Emirates NBD Beats Estimates With 35% Quarterly Profit Rise

Emirates NBD PJSC (EMIRATES), the United Arab Emirates’ second-biggest bank by assets, reported quarterly profit that beat analysts’ estimates as fees and interest income increased.

Net income rose 35 percent to 1.31 billion dirhams ($356 million) in the three months through June, from 972 million dirhams a year earlier, the state-controlled lender said today in a statement to the stock exchange. That exceeded the 1.1 billion-dirham median estimate of four analysts compiled by Bloomberg. The bank’s shares gained 4.2 percent.

Emirates NBD, which joins lenders including National Bank of Abu Dhabi and Abu Dhabi Commercial Bank in beating profit estimates, expects the U.A.E. and Dubai economies to grow by 5 percent this year, driven by oil sales, real estate, trade and tourism. Chief Executive Officer Shayne Nelson said the bank’s exposure to Dubai World, which reached a deal with creditors in March 2011 on $14.7 billion of debt, fell by 2.2 percent to 9.1 billion dirhams during the quarter after the state-owned company made a repayment.

“I have focused management efforts on balance sheet optimization, diversification of income, addressing the legacy NPL position, improved capital efficiency and stronger liquidity,” Nelson said in a statement. “The bank is in a healthier position than at the beginning of 2014 in these areas.”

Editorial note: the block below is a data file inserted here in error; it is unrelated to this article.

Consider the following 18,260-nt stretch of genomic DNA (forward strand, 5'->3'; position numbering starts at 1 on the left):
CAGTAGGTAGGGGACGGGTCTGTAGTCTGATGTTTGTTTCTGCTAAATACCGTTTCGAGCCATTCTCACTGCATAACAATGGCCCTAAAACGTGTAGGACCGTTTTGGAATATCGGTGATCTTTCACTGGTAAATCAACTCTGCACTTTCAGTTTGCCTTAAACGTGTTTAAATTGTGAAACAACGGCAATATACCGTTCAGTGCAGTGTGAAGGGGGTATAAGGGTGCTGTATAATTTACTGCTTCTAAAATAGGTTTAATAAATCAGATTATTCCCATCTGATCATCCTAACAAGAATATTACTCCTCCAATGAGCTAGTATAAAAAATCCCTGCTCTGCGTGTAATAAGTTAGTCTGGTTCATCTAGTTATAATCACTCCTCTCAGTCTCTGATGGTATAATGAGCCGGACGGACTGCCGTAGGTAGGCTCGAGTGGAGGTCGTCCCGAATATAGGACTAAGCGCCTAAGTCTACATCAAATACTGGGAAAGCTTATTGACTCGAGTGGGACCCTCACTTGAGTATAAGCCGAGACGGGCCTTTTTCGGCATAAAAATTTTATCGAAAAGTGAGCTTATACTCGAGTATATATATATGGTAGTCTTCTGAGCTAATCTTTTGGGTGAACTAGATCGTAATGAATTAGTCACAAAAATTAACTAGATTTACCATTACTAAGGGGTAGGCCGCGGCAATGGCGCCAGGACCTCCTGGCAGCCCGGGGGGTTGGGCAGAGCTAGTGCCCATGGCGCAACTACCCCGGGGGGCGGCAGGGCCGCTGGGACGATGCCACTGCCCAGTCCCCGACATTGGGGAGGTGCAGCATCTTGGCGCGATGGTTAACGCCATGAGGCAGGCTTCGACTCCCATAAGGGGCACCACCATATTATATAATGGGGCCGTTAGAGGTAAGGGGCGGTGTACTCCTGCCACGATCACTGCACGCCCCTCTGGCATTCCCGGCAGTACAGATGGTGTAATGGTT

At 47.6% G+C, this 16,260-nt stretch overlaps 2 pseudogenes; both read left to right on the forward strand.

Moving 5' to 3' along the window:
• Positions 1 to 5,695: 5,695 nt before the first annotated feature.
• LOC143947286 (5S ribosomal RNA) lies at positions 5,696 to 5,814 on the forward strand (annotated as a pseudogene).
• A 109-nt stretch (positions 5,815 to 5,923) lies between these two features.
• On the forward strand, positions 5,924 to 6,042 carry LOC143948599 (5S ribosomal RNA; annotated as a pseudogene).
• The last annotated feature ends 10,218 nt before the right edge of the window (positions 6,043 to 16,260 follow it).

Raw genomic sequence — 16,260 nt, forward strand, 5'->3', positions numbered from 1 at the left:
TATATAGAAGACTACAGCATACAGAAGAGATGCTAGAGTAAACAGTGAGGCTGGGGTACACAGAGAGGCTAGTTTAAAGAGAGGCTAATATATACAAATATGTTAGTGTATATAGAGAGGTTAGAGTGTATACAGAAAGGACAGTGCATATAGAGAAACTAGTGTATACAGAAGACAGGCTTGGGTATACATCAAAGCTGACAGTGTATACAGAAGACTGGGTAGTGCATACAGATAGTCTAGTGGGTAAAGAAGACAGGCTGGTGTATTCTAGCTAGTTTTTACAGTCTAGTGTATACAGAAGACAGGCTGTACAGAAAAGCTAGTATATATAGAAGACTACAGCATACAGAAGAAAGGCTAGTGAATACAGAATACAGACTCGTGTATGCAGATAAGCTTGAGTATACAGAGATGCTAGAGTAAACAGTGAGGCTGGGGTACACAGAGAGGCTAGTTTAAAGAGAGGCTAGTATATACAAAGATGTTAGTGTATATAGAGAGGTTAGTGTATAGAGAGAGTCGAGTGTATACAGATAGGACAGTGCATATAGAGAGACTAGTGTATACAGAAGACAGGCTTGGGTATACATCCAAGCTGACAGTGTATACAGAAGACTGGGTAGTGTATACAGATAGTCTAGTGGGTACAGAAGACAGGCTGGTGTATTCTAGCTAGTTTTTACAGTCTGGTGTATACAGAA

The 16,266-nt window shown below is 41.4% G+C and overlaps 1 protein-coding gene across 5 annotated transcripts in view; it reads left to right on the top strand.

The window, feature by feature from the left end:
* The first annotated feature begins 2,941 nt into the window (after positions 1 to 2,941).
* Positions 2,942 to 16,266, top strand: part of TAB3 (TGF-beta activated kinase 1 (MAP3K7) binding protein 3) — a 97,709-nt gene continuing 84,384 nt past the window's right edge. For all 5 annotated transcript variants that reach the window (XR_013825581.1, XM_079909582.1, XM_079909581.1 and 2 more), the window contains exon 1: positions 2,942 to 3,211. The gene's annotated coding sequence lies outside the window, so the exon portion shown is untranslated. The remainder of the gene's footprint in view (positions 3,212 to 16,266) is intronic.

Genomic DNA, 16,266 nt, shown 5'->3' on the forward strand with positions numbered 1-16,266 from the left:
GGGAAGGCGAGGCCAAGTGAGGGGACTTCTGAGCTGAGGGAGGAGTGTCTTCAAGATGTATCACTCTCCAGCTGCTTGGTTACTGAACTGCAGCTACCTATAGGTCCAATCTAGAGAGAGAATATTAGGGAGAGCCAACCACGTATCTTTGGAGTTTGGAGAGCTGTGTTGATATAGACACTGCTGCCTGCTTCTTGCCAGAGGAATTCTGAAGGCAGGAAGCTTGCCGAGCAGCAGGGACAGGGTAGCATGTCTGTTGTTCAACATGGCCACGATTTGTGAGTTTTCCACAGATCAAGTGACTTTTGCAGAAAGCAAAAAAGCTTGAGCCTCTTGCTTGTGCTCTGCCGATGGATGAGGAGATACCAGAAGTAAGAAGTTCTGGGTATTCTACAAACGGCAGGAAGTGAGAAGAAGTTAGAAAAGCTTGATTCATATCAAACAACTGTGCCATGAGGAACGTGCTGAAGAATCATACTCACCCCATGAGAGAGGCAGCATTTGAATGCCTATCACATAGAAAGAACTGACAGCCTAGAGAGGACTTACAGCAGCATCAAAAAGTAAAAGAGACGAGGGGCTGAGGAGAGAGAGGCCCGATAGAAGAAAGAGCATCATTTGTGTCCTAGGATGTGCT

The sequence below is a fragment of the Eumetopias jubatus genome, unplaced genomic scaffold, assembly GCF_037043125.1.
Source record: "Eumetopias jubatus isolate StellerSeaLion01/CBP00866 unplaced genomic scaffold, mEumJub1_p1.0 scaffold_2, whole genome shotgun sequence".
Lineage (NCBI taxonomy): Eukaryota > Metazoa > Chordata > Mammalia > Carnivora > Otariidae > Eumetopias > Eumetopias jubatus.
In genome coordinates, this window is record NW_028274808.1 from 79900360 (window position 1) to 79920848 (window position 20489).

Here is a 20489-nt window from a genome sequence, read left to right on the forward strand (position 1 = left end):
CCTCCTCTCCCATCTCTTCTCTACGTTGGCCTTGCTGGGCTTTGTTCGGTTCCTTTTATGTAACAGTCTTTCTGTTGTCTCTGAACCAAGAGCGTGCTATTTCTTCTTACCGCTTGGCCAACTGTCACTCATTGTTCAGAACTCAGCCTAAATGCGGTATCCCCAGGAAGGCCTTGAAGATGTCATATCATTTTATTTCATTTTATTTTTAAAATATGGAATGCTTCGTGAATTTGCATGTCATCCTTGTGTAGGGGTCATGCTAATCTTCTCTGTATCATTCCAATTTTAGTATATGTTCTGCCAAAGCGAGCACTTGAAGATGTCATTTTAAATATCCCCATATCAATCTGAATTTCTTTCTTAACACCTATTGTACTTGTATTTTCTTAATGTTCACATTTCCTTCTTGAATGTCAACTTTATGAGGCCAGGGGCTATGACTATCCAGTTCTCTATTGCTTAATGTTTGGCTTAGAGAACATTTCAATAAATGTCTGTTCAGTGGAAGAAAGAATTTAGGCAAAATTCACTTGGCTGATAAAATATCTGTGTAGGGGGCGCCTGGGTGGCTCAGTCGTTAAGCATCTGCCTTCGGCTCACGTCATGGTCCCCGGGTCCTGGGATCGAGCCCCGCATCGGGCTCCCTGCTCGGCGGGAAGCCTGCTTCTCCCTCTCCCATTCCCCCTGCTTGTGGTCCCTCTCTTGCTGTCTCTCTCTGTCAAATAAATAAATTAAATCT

The stock rose to 9.90 dirhams in Dubai after yesterday gaining 5.7 percent. Emirates NBD has jumped 56 percent this year.

Revised Guidance

While Emirates NBD revised down its guidance for 2014 loan growth to 4 percent to 5 percent, the bank raised its projection for net interest margins by 20 basis points.

Most loan growth was coming from consumer and Islamic banking, Nelson said on a conference call today.

“New loan formation has not been high in the first half,” he said. “Some of this is due to a transition of borrowers into the capital markets.”

Loans to the Dubai government climbed to 98.6 billion dirhams, from 91 billion at the end of 2013, the bank said.

“We have regular discussions with our relevant stakeholders, including the government of Dubai, on how to reduce the exposure,” said Nelson.

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To contact the reporter on this story: Matthew Martin in Dubai at mmartin128@bloomberg.net

To contact the editors responsible for this story: Dale Crofts at dcrofts@bloomberg.net Dylan Griffiths

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